The American Health Care System is Most Expensive but not the Best in the World

No doubt, the United States has gained enough attention on the amount it spends on health care every year. Ten years ago, it was documented that America spends $4,178 per capita per year on health care (Chua 5) with the second greatest spender spending almost just half of what this country spends. Switzerland, which then held second place in health care spending, spent only $2,794 per capita per year on health care. Up to the present, 15% of this country’s GDP goes to health care while most of developed countries spend only an average of 8.

6% of their GDP on health care (Chua 5). By far, the United States is the greatest health care spender among the Organization for Economic Cooperation and Development (OECD) countries. In spite of the whopping amount that goes to health care each year, it could be argued that Americans spend a lot on health care without providing the best possible health services to Americans. This is the position that shall be defended in this paper. To be able to show that the American Health Care System lags behind in spite of spending, it will be best to first establish certain standards.

For this paper, the standard set by the World Health Organization (WHO) should be used. In 2001, WHO pegged the goals of world health care into three: good health, responsiveness, and fairness in financing (WHO in Bureau of Labor Education of the University of Maine 1). By good health, WHO simply refers to having desirable health for the citizens within the expected life cycle. This would mean the availability of health services that could aid the citizens live a flourishing life from birth until death.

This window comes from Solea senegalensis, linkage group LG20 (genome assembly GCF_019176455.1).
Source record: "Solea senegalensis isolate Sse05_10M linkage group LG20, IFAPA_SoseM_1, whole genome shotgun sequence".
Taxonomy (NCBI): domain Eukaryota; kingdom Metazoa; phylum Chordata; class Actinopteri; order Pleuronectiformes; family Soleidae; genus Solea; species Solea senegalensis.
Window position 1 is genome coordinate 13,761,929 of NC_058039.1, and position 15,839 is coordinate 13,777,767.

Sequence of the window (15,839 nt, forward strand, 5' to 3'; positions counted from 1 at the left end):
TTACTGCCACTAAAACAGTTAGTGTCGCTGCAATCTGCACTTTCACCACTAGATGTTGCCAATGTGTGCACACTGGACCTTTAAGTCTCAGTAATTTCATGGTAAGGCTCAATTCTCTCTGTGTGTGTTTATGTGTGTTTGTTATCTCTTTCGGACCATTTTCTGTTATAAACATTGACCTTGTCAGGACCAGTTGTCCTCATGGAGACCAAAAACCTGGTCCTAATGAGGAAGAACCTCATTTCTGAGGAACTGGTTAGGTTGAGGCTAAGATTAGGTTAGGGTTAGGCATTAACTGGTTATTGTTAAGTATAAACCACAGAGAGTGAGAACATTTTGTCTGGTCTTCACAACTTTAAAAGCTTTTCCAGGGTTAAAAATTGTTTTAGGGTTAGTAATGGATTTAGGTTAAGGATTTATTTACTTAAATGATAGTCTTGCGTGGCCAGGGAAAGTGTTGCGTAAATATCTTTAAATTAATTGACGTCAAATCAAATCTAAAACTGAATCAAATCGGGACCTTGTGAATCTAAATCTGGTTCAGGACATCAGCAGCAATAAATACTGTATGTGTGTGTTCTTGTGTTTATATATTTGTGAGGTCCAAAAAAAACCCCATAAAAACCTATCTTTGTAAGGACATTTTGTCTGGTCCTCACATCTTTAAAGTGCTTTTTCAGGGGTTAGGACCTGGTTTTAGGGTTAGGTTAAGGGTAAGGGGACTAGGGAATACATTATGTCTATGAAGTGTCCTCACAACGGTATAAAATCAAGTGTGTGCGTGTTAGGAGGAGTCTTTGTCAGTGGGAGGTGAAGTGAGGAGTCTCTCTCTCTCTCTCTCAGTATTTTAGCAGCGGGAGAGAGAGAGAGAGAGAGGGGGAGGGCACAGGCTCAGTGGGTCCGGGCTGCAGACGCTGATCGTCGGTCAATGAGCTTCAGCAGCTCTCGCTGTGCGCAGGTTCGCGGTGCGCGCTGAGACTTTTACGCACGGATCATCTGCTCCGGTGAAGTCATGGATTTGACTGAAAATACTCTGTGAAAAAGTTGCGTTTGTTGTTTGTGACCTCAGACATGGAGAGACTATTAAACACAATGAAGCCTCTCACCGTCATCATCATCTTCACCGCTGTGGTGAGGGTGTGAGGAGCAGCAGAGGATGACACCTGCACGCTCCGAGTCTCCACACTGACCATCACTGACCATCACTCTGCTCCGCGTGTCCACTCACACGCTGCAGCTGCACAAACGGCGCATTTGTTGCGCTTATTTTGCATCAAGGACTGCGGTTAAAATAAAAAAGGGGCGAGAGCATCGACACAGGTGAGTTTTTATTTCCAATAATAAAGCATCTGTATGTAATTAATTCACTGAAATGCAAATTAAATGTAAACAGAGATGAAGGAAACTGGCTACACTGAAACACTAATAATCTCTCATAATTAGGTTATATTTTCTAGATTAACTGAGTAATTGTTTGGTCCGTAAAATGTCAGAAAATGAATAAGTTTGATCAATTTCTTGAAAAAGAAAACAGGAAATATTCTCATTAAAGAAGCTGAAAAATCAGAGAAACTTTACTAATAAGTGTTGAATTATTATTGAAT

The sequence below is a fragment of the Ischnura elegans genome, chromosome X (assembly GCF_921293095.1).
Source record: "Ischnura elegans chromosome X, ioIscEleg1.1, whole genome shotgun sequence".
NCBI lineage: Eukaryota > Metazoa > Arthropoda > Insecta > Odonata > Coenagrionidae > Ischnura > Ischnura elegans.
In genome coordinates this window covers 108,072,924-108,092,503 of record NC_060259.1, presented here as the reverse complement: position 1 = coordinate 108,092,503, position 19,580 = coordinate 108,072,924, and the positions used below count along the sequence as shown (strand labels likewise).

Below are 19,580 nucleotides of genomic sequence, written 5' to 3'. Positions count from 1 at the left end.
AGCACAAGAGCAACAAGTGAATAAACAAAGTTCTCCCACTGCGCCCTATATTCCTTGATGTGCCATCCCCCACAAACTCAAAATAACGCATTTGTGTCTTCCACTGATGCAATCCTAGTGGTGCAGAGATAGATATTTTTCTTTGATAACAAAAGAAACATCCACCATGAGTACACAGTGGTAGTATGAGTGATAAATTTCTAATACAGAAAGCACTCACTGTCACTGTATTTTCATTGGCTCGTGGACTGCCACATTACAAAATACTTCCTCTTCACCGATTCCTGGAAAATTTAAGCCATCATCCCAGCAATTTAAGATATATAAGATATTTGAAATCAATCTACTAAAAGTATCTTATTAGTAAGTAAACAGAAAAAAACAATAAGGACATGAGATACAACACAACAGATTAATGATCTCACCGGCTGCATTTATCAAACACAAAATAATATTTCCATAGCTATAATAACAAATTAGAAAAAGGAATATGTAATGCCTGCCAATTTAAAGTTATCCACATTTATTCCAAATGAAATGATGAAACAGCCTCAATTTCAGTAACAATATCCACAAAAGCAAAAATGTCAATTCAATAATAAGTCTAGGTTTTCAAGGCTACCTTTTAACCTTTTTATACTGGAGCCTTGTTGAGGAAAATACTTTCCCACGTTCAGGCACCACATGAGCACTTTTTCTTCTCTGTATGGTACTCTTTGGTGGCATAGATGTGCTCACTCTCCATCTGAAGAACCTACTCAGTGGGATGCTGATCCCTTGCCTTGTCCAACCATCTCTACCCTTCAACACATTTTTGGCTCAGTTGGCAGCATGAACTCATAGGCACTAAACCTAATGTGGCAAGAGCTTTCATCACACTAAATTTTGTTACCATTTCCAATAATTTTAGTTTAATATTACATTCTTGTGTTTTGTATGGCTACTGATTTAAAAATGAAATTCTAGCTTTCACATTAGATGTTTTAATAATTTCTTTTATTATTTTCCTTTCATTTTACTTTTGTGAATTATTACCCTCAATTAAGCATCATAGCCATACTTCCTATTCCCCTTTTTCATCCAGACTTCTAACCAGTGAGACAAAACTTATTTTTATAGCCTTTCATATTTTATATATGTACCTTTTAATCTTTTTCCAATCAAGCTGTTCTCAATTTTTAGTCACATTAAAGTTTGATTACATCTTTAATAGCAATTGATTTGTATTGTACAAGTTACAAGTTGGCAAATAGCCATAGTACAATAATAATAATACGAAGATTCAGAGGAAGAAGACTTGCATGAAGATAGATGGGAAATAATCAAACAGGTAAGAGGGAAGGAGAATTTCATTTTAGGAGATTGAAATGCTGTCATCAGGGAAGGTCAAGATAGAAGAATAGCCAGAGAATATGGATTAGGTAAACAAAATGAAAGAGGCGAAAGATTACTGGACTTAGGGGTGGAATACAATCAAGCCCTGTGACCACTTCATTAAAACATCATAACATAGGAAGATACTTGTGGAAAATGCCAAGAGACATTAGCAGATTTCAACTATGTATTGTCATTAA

Responsiveness, on the other hand, refers to “the extent to which caregivers are responsive to the client/patient expectations with regard to non-health areas such as being treated with dignity and respect” (Bureau of Labor and Education o the University of Maine 6). Fairness in financing refers to a health care system that makes the less privilege also spend less. This means probably having payment caps or similar services that relieves the less privileged of health expenses. Given such, we could now look at how the American Health Care System measures up to such a standard.

In spite of America’s big spending on health care, more than 50% of spending is still done by private entities: 35. 8% are paid for by private insurance (American Hospital Association 6). Consumers’ out-of-pocket spending on health care account for 13. 7% of the 2003 health care expenditure, while other private expenditure account for 4. 8% of the expenditure (American Hospital Association 6). In spite of the very large per capita spending of the state on health care, out-of-pocket spending and other private expenditure are still big.